By Dan Woog
Stephen Alexander was a typical boy. He loved Transformers and Gobots (but did not find out until later that they were a product of Hasbro in Providence, Rhode Island, just a few miles from his home in Chepachet).
He spent hours with the neighborhood kids, playing basketball, baseball and Wiffle ball. "I never wanted to go home," he recalls.
There was one problem: His parents treated him like a girl. That's what they saw when they looked at his genitals.
And that's why Alexander competed on girls teams at Ponaganset High School. He was a superb athlete – one of the best in the school's history, male or female. He scored more than 1,000 points for the Chieftains' girls basketball team, winning four consecutive state championships and earning All-State first team honors.
He was offered a full scholarship for the basketball team at Stonehill College, a Division II Jesuit school in Massachusetts. But he gave it up, because being in the women's locker room finally became too unbearable.
Majoring in religious studies, psychology and philosophy, Alexander sought to discover who he really was.
His journey of self-discovery took him about as far away from Rhode Island as he could go: Tasmania. There he studied Buddhism. Studying further, through a Semester at Sea program, he finally understood himself as a transgender man.
"I tell people I've crossed the equator, the prime meridian and the gender spectrum," he quips, laughing. He says the process took him from gender identity disorder, to gender identity difference, and finally to gender identity feelings.
He returned to his home town, and finally came out to his parents. But Chepachet is a very small place. Soon, he headed to the biggest city in the U.S.: New York.
Everyone knew him in Chepachet. In New York, no one did. That's where he began his career as a teacher. It's also where he had gender reassignment surgery. His parents, who had taken their own path to understanding their son, were there. Doctors told them that most parents seldom are.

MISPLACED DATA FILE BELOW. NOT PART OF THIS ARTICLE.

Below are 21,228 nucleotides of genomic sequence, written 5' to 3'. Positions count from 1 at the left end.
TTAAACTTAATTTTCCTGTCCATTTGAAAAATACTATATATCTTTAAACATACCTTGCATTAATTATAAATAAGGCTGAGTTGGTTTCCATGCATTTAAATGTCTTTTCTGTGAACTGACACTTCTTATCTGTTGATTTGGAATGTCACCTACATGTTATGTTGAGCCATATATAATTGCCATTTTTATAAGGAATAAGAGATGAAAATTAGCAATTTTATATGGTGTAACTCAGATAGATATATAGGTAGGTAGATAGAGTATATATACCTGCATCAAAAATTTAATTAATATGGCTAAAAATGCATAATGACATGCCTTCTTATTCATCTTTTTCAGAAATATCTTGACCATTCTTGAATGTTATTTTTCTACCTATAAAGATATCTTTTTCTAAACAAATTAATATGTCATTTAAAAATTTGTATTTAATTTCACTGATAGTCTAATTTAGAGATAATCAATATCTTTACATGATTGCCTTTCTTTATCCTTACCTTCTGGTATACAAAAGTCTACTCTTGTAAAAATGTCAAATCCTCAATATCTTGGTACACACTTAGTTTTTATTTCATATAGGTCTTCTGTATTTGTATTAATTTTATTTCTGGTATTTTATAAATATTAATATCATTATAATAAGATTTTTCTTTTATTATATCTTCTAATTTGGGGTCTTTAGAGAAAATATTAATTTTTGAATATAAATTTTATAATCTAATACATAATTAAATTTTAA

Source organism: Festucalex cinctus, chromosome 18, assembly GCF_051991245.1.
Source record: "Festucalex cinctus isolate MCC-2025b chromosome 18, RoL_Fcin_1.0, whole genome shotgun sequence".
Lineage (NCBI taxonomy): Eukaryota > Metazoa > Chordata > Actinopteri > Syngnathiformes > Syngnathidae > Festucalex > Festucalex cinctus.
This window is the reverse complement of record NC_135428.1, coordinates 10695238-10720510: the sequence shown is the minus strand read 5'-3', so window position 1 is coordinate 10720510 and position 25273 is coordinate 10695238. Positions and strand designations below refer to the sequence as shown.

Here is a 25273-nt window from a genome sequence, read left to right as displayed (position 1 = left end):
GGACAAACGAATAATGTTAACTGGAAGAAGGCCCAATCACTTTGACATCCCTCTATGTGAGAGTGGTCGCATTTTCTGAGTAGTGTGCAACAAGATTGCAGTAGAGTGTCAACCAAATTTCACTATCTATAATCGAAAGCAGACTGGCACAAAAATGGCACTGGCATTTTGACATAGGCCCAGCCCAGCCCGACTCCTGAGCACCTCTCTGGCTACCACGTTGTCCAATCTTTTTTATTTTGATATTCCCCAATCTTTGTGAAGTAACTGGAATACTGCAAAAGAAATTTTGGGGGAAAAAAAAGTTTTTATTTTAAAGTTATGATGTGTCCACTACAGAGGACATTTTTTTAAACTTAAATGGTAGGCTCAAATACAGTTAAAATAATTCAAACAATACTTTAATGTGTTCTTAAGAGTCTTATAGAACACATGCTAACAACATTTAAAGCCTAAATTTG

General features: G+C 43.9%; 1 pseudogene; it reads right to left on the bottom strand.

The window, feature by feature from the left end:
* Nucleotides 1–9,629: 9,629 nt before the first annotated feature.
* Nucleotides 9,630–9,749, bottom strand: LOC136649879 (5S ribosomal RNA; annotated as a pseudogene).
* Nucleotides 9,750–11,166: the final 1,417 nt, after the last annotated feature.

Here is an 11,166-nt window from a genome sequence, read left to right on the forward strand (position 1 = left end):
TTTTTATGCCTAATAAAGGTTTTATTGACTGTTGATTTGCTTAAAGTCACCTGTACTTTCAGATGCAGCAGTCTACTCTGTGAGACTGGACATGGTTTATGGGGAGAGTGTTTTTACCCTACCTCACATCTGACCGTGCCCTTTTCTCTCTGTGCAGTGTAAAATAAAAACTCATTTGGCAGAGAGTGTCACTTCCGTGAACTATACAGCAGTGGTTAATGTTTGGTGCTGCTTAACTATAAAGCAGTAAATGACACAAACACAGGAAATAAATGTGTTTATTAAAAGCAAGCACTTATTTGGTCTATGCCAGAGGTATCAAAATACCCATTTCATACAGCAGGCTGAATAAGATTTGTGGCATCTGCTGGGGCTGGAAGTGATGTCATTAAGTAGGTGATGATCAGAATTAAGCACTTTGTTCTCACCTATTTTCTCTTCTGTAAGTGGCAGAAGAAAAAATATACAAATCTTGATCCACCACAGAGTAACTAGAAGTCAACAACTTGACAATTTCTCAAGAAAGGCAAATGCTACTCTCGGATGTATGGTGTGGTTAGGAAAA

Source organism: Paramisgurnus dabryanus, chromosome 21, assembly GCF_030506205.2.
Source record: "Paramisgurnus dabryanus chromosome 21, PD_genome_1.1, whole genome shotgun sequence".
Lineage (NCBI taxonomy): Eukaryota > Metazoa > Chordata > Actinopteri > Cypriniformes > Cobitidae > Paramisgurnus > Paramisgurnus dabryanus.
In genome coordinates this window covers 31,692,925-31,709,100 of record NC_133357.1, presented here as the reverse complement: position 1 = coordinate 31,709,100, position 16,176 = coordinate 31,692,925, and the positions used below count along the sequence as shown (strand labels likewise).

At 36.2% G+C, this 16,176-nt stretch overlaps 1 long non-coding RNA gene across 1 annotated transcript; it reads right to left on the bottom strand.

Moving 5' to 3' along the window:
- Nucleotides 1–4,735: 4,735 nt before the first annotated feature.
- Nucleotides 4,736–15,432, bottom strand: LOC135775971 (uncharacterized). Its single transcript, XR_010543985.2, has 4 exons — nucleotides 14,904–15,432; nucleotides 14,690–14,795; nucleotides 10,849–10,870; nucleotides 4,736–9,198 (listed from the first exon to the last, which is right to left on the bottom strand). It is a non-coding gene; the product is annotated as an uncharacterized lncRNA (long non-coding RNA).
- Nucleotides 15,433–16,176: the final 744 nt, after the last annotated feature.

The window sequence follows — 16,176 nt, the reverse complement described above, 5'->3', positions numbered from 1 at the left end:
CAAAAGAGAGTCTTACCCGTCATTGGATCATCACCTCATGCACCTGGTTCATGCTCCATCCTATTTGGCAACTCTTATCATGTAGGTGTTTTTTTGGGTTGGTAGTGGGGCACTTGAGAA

But the pull of home was strong. His sister has two children, and Alexander wanted to watch them grow up. He returned to Rhode Island, and tried to figure out what to do next.
A female friend told him the boys middle school soccer team needed a coach. Alexander stepped in. Soon he was coaching their basketball and baseball teams. Tennis and volleyball followed. He coached boys teams, and girls.
He loved what he was doing. There were challenges – managing young adolescents is not easy, and their parents can be a handful too – but that's part of the joy of coaching.
Though he was in a small town, and most people there had known him as a champion female athlete, he says that being a trans man was never an issue. No one said anything to his face; no one complained to the school board. There may have been whispers, he admits, and perhaps one or two youngsters did not try out for his teams because of the coach. But if that happened, he says, "I never heard about it."
He worked with coaches he'd gone to school with. He coached boys and girls whose parents he'd played sports with, or been taught by. Some of those adults still call him by the name they remember. They try to call him "Stephen," but old habits die hard.
Perhaps they're reminded by the banner hanging in the Ponaganset High School gym. It honors the few players who scored more than 1,000 points in their basketball careers. Alexander's is there, with his girl's name.
There is one place his name does not appear: the Ponaganset Athletic Hall of Fame. His sister nominated him, but he has not been selected.
Alexander was surprised – but then again, he wasn't. What people say behind closed doors is not always what they say to his face.
Alexander has a lot to say. He's created a website called Transition Games (www.transitiongames.com), in part to highlight his public speaking career. "Stephen's story brought me to tears, and to a new understanding of diversity in sports," praises a college student who heard him talk.
"It's so important to have conversations about transforming sports," Alexander says. "We need to help kids recognize early what happens when we separate the sexes. There's this notion that boys are better, faster and stronger than girls. Sports is really about finding out who you are, whoever you are, then working together to heighten competitiveness and honor your opponents. There's still a lot of work to be done."
And Stephen Alexander – a trans man, and boys and girls sports coach in rural Rhode Island – is doing it.